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Are You the Manager You Think You Are?

Are You the Manager You Think You Are

“When you’re in the muck you can only see muck. If you somehow manage to float above it, you still see the muck but you see it from a different perspective. And you see other things too. That’s the consolation of philosophy.”

~David Cronenberg

The ability to manage employees well is critical in every type of organization. As a manager, it is your job to make sure all the company’s resources are contributing to its goals. To be successful in this, your staff must trust your leadership and be willing to follow you. The trouble with this is many managers do not have a realistic picture of how they are performing. If you do not see yourself realistically, it is almost impossible to be the manager you want and need and want to be.

A firm had some concerns about one of its managers and called me in to work with him. At my first meeting with this manager, he explained that he had no idea why I had been asked to assist him because, not only was he a great manager, but he was also a terrific leader. He felt strongly that his staff was very, very loyal to him.

I assured the manager that I had no preconceived notions and I was sure everything was fine since he felt so positively about his relationships with his employees. I would just conduct some interviews with his staff to make sure they shared the same opinion about his managerial skills.

As you can probably guess, what his staff said sounded nothing like what he had told me. Almost without exception, they said he was the worst manager they ever had and, were it not that they needed the job, they would quit immediately. They said he was very condescending, arrogant and judgmental. Plus, he frequently yelled at them.

What is amazing is when I shared the comments without specifying who had said what, he denied each and every one of their concerns. He really believed he was a great manager. He felt that if he really was as terrible as what I had heard, surely someone would have told him so.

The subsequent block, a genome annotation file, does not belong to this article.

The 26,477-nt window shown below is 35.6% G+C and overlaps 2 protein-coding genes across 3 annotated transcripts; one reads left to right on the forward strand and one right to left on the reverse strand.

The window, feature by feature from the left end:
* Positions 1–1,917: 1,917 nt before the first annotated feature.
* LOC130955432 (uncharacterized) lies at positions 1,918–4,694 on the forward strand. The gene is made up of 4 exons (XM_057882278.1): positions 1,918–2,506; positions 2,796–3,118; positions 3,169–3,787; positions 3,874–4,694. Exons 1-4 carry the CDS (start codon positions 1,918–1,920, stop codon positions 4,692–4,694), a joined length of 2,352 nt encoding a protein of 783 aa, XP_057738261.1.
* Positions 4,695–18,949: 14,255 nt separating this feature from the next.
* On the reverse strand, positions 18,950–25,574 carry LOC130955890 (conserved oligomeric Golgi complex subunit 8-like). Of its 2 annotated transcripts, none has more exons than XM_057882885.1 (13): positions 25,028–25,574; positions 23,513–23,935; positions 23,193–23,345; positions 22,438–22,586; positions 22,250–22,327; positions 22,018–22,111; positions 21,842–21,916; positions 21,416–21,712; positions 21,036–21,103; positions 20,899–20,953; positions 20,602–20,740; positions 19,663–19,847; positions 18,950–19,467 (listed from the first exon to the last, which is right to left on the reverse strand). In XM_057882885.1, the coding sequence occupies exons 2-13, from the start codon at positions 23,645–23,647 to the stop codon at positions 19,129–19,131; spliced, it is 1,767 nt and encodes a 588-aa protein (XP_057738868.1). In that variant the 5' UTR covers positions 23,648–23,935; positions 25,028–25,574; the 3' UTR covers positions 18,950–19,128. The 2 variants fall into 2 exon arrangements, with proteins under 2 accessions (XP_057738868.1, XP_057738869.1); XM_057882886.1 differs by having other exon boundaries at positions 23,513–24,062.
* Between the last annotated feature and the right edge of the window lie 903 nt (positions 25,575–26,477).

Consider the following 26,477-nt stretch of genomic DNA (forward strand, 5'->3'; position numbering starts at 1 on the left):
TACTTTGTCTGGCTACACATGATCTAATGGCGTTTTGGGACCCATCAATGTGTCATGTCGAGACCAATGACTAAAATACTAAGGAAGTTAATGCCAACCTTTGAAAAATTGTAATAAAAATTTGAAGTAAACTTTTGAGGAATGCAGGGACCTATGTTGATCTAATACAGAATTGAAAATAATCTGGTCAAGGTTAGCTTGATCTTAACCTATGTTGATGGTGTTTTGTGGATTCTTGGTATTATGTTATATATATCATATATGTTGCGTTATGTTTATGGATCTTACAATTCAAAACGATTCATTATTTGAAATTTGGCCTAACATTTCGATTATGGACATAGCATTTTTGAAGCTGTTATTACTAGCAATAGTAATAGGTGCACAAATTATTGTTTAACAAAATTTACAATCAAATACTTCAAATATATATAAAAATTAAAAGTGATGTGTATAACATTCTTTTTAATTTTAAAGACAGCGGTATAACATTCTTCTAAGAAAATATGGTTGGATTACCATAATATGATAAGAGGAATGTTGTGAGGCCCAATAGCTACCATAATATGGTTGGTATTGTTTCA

However, staff is not normally going to tell a manager they are not effective. They may talk to other staff about these issues, but they are not going to bring it up to the manager. Staff is dependent on their manager for their jobs, benefits and so many other things, and most fear they put that at risk when they speak up.

Before it was all said and done, I had the opportunity to see exactly what the staff had told me. I watched him talk down to his employees, and he was often very loud when addressing them.

When I approached the manager about what I had seen, he just could not believe his behavior could be interpreted so negatively. He really and truly thought he was doing a good job.

This manager obviously did not see himself realistically, so I had two critical issues to work out with him. One was helping him learn how to manage his staff better, but first and foremost, I needed to help him see himself in a realistic framework.

It was a long, tough process. We used a lot of role-playing and video recordings so he could see himself as others saw him. He did not like all the things I had him do, but eventually he got better at seeing himself realistically. Then we moved on to his managerial skills.

It took over a year to resolve this manager’s issues, but his firm wanted him to be successful so they were willing to commit the resources.

In the end, this manager’s issues were resolved, but it is important to note that could not have happened without a realistic perspective. As an outsider, I was able to look at the problem without bias and see things for what they were.

Listening to your staff will provide great insight, but for all the reasons mentioned earlier, you cannot expect them to tell you how you are doing without some sort of “safe” means of providing their opinion. This could be a 360-degree evaluation or an online survey where comments are kept anonymous.

This also highlights another important truth: it is not enough for a manager to be evaluated by his or her boss. Too often, issues like the ones between this manager and his staff will not be apparent to the boss, so every manager must also be evaluated by his or her staff.

Now go out and make sure you have provided your staff a way to comment on your effectiveness honestly and without fear. Their input will help you see yourself realistically so you can work on being the best manager you can be.

You can do this!

Published: June 2, 2016

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Jerry Osteryoung

Jerry Osteryoung is a consultant to businesses—he has directly assisted over 3,000 firms. He is the Jim Moran Professor of Entrepreneurship (Emeritus) and Professor of Finance (Emeritus) at Florida State University. He was the founding Executive Director of the Jim Moran Institute and served in that position from 1995 through 2008. His latest book, coauthored with Tim O’Brien, “If You Have Employees, You Really Need This Book,” is a bestseller on Amazon. Email Jerry @ jerry.osteryoung@gmail.com

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